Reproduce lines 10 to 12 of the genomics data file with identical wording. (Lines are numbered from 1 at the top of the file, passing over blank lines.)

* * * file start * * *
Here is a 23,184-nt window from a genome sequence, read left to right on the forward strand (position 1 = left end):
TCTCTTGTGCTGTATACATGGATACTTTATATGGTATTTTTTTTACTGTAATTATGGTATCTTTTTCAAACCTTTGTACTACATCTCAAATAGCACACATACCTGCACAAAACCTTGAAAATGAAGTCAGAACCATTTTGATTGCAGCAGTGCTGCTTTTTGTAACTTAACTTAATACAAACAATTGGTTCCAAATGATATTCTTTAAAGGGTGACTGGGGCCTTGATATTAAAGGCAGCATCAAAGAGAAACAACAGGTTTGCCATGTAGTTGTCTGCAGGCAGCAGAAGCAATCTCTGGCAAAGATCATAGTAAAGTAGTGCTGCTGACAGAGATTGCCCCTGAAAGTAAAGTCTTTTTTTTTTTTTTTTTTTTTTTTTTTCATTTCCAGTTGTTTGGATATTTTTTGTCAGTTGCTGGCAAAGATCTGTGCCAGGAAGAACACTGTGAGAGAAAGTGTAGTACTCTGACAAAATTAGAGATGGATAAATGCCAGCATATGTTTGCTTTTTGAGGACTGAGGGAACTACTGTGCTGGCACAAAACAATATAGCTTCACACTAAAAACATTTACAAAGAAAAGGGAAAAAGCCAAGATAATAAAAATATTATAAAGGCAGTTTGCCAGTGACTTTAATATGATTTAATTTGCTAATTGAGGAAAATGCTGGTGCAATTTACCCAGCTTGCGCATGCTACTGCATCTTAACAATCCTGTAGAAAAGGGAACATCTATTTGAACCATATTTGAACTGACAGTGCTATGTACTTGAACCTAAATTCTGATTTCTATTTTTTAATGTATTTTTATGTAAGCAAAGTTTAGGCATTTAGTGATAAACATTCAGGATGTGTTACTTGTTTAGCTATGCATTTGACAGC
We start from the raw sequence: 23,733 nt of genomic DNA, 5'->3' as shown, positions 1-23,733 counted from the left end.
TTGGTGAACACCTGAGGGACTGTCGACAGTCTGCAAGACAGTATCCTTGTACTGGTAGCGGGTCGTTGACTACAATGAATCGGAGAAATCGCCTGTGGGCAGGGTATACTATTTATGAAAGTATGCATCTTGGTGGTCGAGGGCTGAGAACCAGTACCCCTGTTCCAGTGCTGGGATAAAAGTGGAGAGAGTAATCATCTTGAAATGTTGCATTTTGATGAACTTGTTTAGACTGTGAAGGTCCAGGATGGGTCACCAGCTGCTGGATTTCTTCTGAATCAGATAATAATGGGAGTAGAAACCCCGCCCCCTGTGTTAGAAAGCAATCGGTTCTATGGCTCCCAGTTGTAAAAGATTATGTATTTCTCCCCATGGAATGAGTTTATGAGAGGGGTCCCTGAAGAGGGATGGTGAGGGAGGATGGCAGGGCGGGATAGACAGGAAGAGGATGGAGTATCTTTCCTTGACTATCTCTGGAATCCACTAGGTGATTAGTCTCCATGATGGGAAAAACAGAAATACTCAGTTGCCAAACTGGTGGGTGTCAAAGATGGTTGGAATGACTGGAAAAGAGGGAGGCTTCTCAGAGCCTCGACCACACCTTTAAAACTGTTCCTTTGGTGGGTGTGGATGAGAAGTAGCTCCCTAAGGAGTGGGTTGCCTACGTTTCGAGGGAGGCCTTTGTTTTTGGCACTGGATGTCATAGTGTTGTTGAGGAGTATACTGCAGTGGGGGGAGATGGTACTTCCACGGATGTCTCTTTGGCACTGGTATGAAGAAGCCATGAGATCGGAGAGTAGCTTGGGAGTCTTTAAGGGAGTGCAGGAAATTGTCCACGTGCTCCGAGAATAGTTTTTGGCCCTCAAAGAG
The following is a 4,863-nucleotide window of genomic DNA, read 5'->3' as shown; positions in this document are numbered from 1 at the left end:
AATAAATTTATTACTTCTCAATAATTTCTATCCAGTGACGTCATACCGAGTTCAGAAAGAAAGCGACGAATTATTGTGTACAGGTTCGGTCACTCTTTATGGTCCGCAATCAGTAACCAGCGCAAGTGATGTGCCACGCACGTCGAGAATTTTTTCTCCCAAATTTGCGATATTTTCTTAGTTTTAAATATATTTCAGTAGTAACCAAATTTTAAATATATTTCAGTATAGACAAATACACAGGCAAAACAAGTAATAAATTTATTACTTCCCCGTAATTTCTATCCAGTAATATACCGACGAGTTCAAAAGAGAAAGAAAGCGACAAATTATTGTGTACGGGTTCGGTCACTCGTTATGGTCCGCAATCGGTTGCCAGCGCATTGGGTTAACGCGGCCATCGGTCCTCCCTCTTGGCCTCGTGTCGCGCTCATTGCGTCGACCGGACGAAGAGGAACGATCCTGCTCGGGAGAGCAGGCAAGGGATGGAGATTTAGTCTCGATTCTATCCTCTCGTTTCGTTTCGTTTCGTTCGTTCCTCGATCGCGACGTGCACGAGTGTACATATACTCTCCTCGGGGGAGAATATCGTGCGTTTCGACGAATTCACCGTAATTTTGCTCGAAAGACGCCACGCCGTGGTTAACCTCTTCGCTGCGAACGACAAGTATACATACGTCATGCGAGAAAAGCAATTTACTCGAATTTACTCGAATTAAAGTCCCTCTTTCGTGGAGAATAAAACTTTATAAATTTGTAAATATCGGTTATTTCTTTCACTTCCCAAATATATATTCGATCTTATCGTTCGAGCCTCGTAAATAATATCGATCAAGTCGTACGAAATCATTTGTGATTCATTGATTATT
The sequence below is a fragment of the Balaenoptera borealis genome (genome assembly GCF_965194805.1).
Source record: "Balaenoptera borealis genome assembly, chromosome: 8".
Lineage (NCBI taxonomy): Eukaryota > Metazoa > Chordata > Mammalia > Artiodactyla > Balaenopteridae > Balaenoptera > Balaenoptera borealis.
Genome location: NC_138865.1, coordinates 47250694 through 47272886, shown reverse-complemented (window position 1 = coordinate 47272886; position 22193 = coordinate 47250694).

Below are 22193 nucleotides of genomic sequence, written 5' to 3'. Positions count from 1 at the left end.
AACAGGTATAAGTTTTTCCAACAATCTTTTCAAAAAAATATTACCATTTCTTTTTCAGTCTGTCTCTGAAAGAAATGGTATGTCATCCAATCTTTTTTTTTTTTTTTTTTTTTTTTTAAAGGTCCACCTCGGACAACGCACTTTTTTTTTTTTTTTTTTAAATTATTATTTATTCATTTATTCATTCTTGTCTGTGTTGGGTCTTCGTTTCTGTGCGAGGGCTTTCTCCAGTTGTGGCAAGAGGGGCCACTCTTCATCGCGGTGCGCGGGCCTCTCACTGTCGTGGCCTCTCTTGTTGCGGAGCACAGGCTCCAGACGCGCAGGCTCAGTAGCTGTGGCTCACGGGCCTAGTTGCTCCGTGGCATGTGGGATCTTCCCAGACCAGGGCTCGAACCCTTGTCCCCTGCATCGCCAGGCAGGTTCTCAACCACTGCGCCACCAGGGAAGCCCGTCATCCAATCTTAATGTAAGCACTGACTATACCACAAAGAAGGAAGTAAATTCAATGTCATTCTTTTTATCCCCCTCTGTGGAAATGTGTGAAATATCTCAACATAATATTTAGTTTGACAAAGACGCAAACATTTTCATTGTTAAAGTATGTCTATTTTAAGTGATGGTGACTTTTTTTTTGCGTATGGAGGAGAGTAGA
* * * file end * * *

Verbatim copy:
Genome location: NC_138865.1, coordinates 47250694 through 47272886, shown reverse-complemented (window position 1 = coordinate 47272886; position 22193 = coordinate 47250694).

Below are 22193 nucleotides of genomic sequence, written 5' to 3'. Positions count from 1 at the left end.
AACAGGTATAAGTTTTTCCAACAATCTTTTCAAAAAAATATTACCATTTCTTTTTCAGTCTGTCTCTGAAAGAAATGGTATGTCATCCAATCTTTTTTTTTTTTTTTTTTTTTTTTTAAAGGTCCACCTCGGACAACGCACTTTTTTTTTTTTTTTTTTAAATTATTATTTATTCATTTATTCATTCTTGTCTGTGTTGGGTCTTCGTTTCTGTGCGAGGGCTTTCTCCAGTTGTGGCAAGAGGGGCCACTCTTCATCGCGGTGCGCGGGCCTCTCACTGTCGTGGCCTCTCTTGTTGCGGAGCACAGGCTCCAGACGCGCAGGCTCAGTAGCTGTGGCTCACGGGCCTAGTTGCTCCGTGGCATGTGGGATCTTCCCAGACCAGGGCTCGAACCCTTGTCCCCTGCATCGCCAGGCAGGTTCTCAACCACTGCGCCACCAGGGAAGCCCGTCATCCAATCTTAATGTAAGCACTGACTATACCACAAAGAAGGAAGTAAATTCAATGTCATTCTTTTTATCCCCCTCTGTGGAAATGTGTGAAATATCTCAACATAATATTTAGTTTGACAAAGACGCAAACATTTTCATTGTTAAAGTATGTCTATTTTAAGTGATGGTGACTTTTTTTTTGCGTATGGAGGAGAGTAGA